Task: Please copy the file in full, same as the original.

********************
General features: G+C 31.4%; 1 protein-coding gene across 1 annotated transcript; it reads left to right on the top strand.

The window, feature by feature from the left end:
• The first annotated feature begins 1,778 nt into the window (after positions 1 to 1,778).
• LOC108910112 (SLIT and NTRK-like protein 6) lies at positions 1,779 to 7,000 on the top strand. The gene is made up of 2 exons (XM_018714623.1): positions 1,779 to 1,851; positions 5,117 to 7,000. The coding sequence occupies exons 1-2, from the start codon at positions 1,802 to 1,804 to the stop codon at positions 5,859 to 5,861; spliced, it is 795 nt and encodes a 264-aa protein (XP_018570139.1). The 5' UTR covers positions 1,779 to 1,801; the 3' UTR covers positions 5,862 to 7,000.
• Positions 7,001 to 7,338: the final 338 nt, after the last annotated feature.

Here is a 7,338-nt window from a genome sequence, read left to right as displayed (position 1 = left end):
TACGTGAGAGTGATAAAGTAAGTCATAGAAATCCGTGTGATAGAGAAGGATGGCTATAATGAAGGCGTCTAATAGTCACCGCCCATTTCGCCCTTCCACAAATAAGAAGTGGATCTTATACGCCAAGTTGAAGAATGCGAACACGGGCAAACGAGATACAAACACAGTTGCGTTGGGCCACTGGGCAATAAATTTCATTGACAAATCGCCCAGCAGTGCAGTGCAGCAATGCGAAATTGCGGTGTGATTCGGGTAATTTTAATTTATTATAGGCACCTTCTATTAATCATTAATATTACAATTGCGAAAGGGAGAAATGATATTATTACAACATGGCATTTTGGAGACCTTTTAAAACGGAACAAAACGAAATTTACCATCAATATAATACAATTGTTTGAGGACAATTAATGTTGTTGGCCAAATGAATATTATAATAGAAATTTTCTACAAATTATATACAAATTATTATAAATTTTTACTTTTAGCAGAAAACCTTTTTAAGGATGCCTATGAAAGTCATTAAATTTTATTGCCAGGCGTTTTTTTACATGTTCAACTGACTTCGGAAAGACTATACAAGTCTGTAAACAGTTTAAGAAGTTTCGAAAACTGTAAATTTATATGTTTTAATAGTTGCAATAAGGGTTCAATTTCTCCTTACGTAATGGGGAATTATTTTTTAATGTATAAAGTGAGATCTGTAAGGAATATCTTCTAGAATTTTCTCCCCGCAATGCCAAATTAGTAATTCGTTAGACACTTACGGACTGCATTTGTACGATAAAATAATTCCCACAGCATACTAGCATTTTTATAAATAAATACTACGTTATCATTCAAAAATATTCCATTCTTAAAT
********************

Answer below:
General features: G+C 31.4%; 1 protein-coding gene across 1 annotated transcript; it reads left to right on the top strand.

The window, feature by feature from the left end:
• The first annotated feature begins 1,778 nt into the window (after positions 1 to 1,778).
• LOC108910112 (SLIT and NTRK-like protein 6) lies at positions 1,779 to 7,000 on the top strand. The gene is made up of 2 exons (XM_018714623.1): positions 1,779 to 1,851; positions 5,117 to 7,000. The coding sequence occupies exons 1-2, from the start codon at positions 1,802 to 1,804 to the stop codon at positions 5,859 to 5,861; spliced, it is 795 nt and encodes a 264-aa protein (XP_018570139.1). The 5' UTR covers positions 1,779 to 1,801; the 3' UTR covers positions 5,862 to 7,000.
• Positions 7,001 to 7,338: the final 338 nt, after the last annotated feature.

Here is a 7,338-nt window from a genome sequence, read left to right as displayed (position 1 = left end):
TACGTGAGAGTGATAAAGTAAGTCATAGAAATCCGTGTGATAGAGAAGGATGGCTATAATGAAGGCGTCTAATAGTCACCGCCCATTTCGCCCTTCCACAAATAAGAAGTGGATCTTATACGCCAAGTTGAAGAATGCGAACACGGGCAAACGAGATACAAACACAGTTGCGTTGGGCCACTGGGCAATAAATTTCATTGACAAATCGCCCAGCAGTGCAGTGCAGCAATGCGAAATTGCGGTGTGATTCGGGTAATTTTAATTTATTATAGGCACCTTCTATTAATCATTAATATTACAATTGCGAAAGGGAGAAATGATATTATTACAACATGGCATTTTGGAGACCTTTTAAAACGGAACAAAACGAAATTTACCATCAATATAATACAATTGTTTGAGGACAATTAATGTTGTTGGCCAAATGAATATTATAATAGAAATTTTCTACAAATTATATACAAATTATTATAAATTTTTACTTTTAGCAGAAAACCTTTTTAAGGATGCCTATGAAAGTCATTAAATTTTATTGCCAGGCGTTTTTTTACATGTTCAACTGACTTCGGAAAGACTATACAAGTCTGTAAACAGTTTAAGAAGTTTCGAAAACTGTAAATTTATATGTTTTAATAGTTGCAATAAGGGTTCAATTTCTCCTTACGTAATGGGGAATTATTTTTTAATGTATAAAGTGAGATCTGTAAGGAATATCTTCTAGAATTTTCTCCCCGCAATGCCAAATTAGTAATTCGTTAGACACTTACGGACTGCATTTGTACGATAAAATAATTCCCACAGCATACTAGCATTTTTATAAATAAATACTACGTTATCATTCAAAAATATTCCATTCTTAAAT